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9 weeks to go….The Track ultra marathon

Travelling light in the Simpson Desert

Flights are booked from Sydney to Alice Springs and Ayers Rock to Sydney, and my babysitter is locked in…(thanks Mum x).  It’s 9 weeks to race date, The Track ultra marathon, 520 km in Outback Australia. Now I’ve got “just” me, my kit and food to organise. Here’s a little bit about where I am and how I’m going but this post is mostly about kit. I will write a post shortly about my nutrition plan when I’ve finished deciding exactly what to take. Please do send me an email or comment on the blog if you have any questions, ideas or suggestions.

Where am I?

I went out for my first run in 3 weeks this morning…a gentle coastal 7km that felt like I’m starting again!  About a month ago I was getting some consistency in my training and making good progress but I’ve spent the last three weeks on antibiotics trying to shift a chest infection. Definitely not ideal with the race so close and The Track is the toughest multi-day event I’ve tackled yet.   Those previous events have taught me that during The Track, I’ll have to run everyday, and mostly long days, on sore feet and tired legs. I expect that my shoulders and back will also suffer from carrying my kit. My preparation over the coming weeks will focus on time on my feet, recovery and long back-to-back runs, some carrying my bag and others without it. I’ll have to listen very carefully to my body to allow sufficient recovery, avoid over-training and possible injury.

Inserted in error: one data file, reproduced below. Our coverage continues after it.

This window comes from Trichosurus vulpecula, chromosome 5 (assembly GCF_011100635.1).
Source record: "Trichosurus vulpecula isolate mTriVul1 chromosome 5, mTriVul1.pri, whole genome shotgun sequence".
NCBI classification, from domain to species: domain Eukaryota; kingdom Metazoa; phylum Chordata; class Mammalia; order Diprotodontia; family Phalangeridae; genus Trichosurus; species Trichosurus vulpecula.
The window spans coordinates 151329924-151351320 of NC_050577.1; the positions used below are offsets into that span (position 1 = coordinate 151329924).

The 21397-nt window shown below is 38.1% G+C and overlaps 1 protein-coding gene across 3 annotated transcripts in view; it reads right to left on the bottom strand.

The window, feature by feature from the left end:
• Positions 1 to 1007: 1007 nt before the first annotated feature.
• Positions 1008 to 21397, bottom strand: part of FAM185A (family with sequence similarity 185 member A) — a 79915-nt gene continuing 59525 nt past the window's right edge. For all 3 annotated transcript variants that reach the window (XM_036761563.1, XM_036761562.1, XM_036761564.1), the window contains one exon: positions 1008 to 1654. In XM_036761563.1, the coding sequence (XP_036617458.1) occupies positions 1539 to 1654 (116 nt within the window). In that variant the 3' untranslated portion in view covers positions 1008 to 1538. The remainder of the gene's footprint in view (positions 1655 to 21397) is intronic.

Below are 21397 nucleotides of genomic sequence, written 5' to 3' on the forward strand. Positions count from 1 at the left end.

Whilst I think my Big Red Run experiences in the desert over the last couple of years will allow me to get myself reasonably ready, I know the more preparation that is put in prior to the event, the more enjoyable the run will be. As well as training physically, I’ll be working hard on my mindset and mental approach….Being very positive about the run and the training time that I have managed to put in; visualising about what the run will be like, breaking it down into stages and seeing myself out there completing each day;  reminding myself to enjoy the experience, the surroundings and the people that I’ll meet.  I find that starting the mental work early puts me in the right frame of mind to not get overwhelmed by the task ahead both in terms of preparation and the event itself.

My Kit

I received an email from the race director at canal-aventure yesterday outlining the mandatory kit required for The Track. As far as mandatory kit goes, it’s not overly prescriptive which I really like:

  1. Backpack

  2. Sleeping bag

  3. Lighter

  4. Compass

  5. Knife (minimum blade of 3,5 cm)

  6. Mirror (at least 6 cm of diameter)

  7. Whistle

  8. Survival blanket (2,20 x 1,40 m)

  9. Pocket torch or head torch with spare batteries and bulbs

  10. Utensils to cook

  11. Solid fuel tablets

  12. Medical pocket for the first aid

  13. Salt tablets or equivalent

  14. 2 bands of application

  15. 2 water bidons of 1 liter (or similar but with a total of 2 liters)